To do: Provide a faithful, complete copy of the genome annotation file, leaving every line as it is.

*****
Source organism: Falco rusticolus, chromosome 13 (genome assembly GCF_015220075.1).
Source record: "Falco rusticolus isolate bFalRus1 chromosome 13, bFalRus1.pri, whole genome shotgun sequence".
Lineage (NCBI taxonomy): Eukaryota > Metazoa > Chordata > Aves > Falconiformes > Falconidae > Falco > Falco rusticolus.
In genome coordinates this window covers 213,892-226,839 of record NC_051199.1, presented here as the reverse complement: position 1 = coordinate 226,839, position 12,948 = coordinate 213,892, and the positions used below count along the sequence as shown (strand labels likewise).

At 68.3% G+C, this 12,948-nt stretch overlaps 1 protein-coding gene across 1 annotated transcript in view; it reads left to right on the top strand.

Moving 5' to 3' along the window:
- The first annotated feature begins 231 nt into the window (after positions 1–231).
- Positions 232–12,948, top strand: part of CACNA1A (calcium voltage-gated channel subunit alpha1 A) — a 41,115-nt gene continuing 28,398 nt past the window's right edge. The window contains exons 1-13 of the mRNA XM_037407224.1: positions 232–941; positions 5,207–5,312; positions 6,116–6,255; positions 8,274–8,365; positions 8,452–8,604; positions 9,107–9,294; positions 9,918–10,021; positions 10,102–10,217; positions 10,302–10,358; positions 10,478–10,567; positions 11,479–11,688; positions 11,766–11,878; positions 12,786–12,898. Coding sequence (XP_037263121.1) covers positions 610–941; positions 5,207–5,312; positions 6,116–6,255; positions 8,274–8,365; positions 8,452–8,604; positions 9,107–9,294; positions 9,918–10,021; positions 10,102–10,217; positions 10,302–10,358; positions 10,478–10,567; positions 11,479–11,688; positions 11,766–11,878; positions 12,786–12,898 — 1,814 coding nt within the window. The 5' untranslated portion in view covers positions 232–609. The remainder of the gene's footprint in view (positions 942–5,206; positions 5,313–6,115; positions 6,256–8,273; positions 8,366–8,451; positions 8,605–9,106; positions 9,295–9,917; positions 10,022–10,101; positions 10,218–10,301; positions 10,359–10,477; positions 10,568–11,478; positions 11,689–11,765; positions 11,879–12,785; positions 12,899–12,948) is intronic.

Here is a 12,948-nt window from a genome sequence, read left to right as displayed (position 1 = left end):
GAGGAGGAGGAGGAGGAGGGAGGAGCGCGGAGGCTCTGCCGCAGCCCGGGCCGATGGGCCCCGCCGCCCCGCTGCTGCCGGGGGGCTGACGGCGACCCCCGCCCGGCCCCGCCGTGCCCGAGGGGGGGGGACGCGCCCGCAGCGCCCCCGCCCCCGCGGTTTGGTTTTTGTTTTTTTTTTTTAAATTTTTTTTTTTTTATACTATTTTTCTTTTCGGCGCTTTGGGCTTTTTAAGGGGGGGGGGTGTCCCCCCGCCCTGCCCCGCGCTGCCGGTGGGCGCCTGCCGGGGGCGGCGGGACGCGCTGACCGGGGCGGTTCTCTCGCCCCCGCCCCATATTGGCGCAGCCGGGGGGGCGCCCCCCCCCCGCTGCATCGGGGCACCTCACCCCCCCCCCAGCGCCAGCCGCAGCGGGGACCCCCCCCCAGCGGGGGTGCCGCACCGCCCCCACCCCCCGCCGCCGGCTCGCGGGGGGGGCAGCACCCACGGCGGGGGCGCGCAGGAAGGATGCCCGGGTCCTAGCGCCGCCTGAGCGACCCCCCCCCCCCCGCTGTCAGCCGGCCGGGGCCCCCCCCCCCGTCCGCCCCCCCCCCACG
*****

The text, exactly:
Source organism: Falco rusticolus, chromosome 13 (genome assembly GCF_015220075.1).
Source record: "Falco rusticolus isolate bFalRus1 chromosome 13, bFalRus1.pri, whole genome shotgun sequence".
Lineage (NCBI taxonomy): Eukaryota > Metazoa > Chordata > Aves > Falconiformes > Falconidae > Falco > Falco rusticolus.
In genome coordinates this window covers 213,892-226,839 of record NC_051199.1, presented here as the reverse complement: position 1 = coordinate 226,839, position 12,948 = coordinate 213,892, and the positions used below count along the sequence as shown (strand labels likewise).

At 68.3% G+C, this 12,948-nt stretch overlaps 1 protein-coding gene across 1 annotated transcript in view; it reads left to right on the top strand.

Moving 5' to 3' along the window:
- The first annotated feature begins 231 nt into the window (after positions 1–231).
- Positions 232–12,948, top strand: part of CACNA1A (calcium voltage-gated channel subunit alpha1 A) — a 41,115-nt gene continuing 28,398 nt past the window's right edge. The window contains exons 1-13 of the mRNA XM_037407224.1: positions 232–941; positions 5,207–5,312; positions 6,116–6,255; positions 8,274–8,365; positions 8,452–8,604; positions 9,107–9,294; positions 9,918–10,021; positions 10,102–10,217; positions 10,302–10,358; positions 10,478–10,567; positions 11,479–11,688; positions 11,766–11,878; positions 12,786–12,898. Coding sequence (XP_037263121.1) covers positions 610–941; positions 5,207–5,312; positions 6,116–6,255; positions 8,274–8,365; positions 8,452–8,604; positions 9,107–9,294; positions 9,918–10,021; positions 10,102–10,217; positions 10,302–10,358; positions 10,478–10,567; positions 11,479–11,688; positions 11,766–11,878; positions 12,786–12,898 — 1,814 coding nt within the window. The 5' untranslated portion in view covers positions 232–609. The remainder of the gene's footprint in view (positions 942–5,206; positions 5,313–6,115; positions 6,256–8,273; positions 8,366–8,451; positions 8,605–9,106; positions 9,295–9,917; positions 10,022–10,101; positions 10,218–10,301; positions 10,359–10,477; positions 10,568–11,478; positions 11,689–11,765; positions 11,879–12,785; positions 12,899–12,948) is intronic.

Here is a 12,948-nt window from a genome sequence, read left to right as displayed (position 1 = left end):
GAGGAGGAGGAGGAGGAGGGAGGAGCGCGGAGGCTCTGCCGCAGCCCGGGCCGATGGGCCCCGCCGCCCCGCTGCTGCCGGGGGGCTGACGGCGACCCCCGCCCGGCCCCGCCGTGCCCGAGGGGGGGGGACGCGCCCGCAGCGCCCCCGCCCCCGCGGTTTGGTTTTTGTTTTTTTTTTTTAAATTTTTTTTTTTTTATACTATTTTTCTTTTCGGCGCTTTGGGCTTTTTAAGGGGGGGGGGTGTCCCCCCGCCCTGCCCCGCGCTGCCGGTGGGCGCCTGCCGGGGGCGGCGGGACGCGCTGACCGGGGCGGTTCTCTCGCCCCCGCCCCATATTGGCGCAGCCGGGGGGGCGCCCCCCCCCCGCTGCATCGGGGCACCTCACCCCCCCCCCAGCGCCAGCCGCAGCGGGGACCCCCCCCCAGCGGGGGTGCCGCACCGCCCCCACCCCCCGCCGCCGGCTCGCGGGGGGGGCAGCACCCACGGCGGGGGCGCGCAGGAAGGATGCCCGGGTCCTAGCGCCGCCTGAGCGACCCCCCCCCCCCCGCTGTCAGCCGGCCGGGGCCCCCCCCCCCGTCCGCCCCCCCCCCACG